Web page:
'I Started at the Top and Worked Down'
"I started at the top and worked down." -- Orson Welles.
It is possible that Orson Welles' childhood gave him the tools to insinuate his way into the life of a raging mendicant moine terrible. Born on this day in 1915 in Kenosha, Wisconsin to affluent parents who encouraged his artistic interests, Welles was pegged as a prodigy early -- reading Shakespeare on his own at three; writing, designing and performing his own plays at four; playing violin and piano, drawing and performing magic at 8. While still a teenager at school, he co-authored and published a popular textbook, Everybody's Shakespeare.
By the time he was 14, Welles' parents were both dead and he was adopted by a family friend. At 16 he was supposed to enter Harvard, but instead he followed his heart to Ireland to paint, and he soon joined Micheal MacLiammoir's Gate Theater in Dublin. After a hiatus (bullfighting in Spain, sketching in Morocco) he returned to the U.S. and was hired by Katherine Cornell (on the recommendation of Thornton Wilder) and performed in her national tours of Romeo and Juliet and Candida.
Next he turned to directing, mounting dazzlingly original productions of Macbeth (1935, for the Federal WPA; set in the Caribbean with an all-African cast) and Julius Caesar (1937; in modern dress, drawing explicit parallels with contemporary European fascism), as well as the controversial, renegade premiere of Marc Blitzstein's socialist opera The Cradle Will Rock (1937).
With John Houseman he established the Mercury Theater, producing not only stage works but radio shows. While he earned his bread using his rich, deep voice as "Lamont Cranston" on radio's The Shadow, with the Mercury group he wrote, produced and acted in inventive radio dramas, including the notorious adaptation of H.G. Wells' War of the Worlds (October 30, 1938) -- a Halloween prank about Martian invaders which was so realistic that thousands of radio listeners became panic-stricken.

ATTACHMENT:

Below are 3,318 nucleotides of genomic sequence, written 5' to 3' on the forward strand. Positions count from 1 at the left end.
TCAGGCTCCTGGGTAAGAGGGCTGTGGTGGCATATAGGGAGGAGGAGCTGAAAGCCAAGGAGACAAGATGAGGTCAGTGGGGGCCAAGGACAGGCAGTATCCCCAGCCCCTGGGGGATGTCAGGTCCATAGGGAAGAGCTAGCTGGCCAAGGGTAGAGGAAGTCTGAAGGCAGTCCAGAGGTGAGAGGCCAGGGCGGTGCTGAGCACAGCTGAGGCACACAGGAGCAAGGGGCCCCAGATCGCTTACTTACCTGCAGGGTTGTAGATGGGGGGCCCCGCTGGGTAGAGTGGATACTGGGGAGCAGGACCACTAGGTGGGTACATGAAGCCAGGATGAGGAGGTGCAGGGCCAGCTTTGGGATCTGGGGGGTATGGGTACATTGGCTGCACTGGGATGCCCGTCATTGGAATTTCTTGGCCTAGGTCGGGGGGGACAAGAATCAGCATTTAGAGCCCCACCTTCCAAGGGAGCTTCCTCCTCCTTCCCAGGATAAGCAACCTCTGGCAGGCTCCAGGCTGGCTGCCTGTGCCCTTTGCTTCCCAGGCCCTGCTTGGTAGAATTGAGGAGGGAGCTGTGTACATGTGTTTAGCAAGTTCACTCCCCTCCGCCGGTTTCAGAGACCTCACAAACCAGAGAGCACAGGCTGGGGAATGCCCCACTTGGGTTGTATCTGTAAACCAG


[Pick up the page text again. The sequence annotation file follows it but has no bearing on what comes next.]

At the end of the 1930s, Welles brought the Mercury group (including Houseman, composer Bernard Herrmann and actor Joseph Cotten) to Hollywood, where eventually he began work on Citizen Kane (1941) for RKO. Considered by many critics to be the greatest American sound film ever made, Kane (which was co-written by Herman Mankiewicz) was full of surprising cinematic wizardry atypical of Hollywood productions, including deep-focus photography by Gregg Toland, shocking jump-cuts and an unprecedentedly complex soundtrack. The film was loosely modeled on the life of newspaper tycoon William Randolph Hearst, and made Hearst look, by implication, like a brute and a pathetic old fool; Hearst threw his weight against it, and the film did not do well at the box office.
Welles' second film for RKO, The Magnificent Ambersons (1942, based on Booth Tarkington's novel) was re-cut by the studio and flopped, and soon Welles was out on his own. After a brief marriage to Rita Hayworth (his second), he spent much of his time in Europe, acting in occasional films (notably as "Harry Lime" in Carol Reed's The Third Man, 1949) and occasionally finding backing to direct his own films. His Othello (1952) won the Grand Prix at the Cannes Film Festival; Touch of Evil (1958) and Chimes at Midnight (1966) were also critically-acclaimed.
Late in life he settled gracefully into the role of the avuncular talk show guest and TV pitchman while he waited for another chance to make a film of his own. He was a boldly self-confident, larger-than-life character, bursting with promise unfulfilled, yet never idle -- just misunderstood by those who should have provided him with his tools.
Categories: Classic-Cinema, Shakespeare, Theater